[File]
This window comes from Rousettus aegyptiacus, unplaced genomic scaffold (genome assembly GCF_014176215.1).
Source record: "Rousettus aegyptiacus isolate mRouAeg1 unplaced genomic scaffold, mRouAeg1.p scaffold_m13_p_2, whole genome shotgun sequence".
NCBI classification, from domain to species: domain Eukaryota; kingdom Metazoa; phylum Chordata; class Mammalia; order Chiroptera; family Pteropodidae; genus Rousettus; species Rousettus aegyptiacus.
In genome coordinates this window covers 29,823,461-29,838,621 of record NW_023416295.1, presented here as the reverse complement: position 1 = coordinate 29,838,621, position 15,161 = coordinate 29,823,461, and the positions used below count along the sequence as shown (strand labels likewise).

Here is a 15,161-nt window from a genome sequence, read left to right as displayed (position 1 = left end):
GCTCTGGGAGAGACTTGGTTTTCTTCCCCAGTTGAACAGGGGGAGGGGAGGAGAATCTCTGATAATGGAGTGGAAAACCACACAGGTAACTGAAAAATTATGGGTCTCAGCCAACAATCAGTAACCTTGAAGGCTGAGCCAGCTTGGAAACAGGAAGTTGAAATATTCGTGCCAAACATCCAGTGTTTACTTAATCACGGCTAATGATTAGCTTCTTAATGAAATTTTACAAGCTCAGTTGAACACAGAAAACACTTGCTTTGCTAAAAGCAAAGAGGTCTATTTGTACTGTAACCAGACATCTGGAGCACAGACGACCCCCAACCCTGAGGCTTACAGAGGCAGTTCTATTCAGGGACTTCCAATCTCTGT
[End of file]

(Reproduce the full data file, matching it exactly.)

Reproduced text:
This window comes from Rousettus aegyptiacus, unplaced genomic scaffold (genome assembly GCF_014176215.1).
Source record: "Rousettus aegyptiacus isolate mRouAeg1 unplaced genomic scaffold, mRouAeg1.p scaffold_m13_p_2, whole genome shotgun sequence".
NCBI classification, from domain to species: domain Eukaryota; kingdom Metazoa; phylum Chordata; class Mammalia; order Chiroptera; family Pteropodidae; genus Rousettus; species Rousettus aegyptiacus.
In genome coordinates this window covers 29,823,461-29,838,621 of record NW_023416295.1, presented here as the reverse complement: position 1 = coordinate 29,838,621, position 15,161 = coordinate 29,823,461, and the positions used below count along the sequence as shown (strand labels likewise).

Here is a 15,161-nt window from a genome sequence, read left to right as displayed (position 1 = left end):
GCTCTGGGAGAGACTTGGTTTTCTTCCCCAGTTGAACAGGGGGAGGGGAGGAGAATCTCTGATAATGGAGTGGAAAACCACACAGGTAACTGAAAAATTATGGGTCTCAGCCAACAATCAGTAACCTTGAAGGCTGAGCCAGCTTGGAAACAGGAAGTTGAAATATTCGTGCCAAACATCCAGTGTTTACTTAATCACGGCTAATGATTAGCTTCTTAATGAAATTTTACAAGCTCAGTTGAACACAGAAAACACTTGCTTTGCTAAAAGCAAAGAGGTCTATTTGTACTGTAACCAGACATCTGGAGCACAGACGACCCCCAACCCTGAGGCTTACAGAGGCAGTTCTATTCAGGGACTTCCAATCTCTGT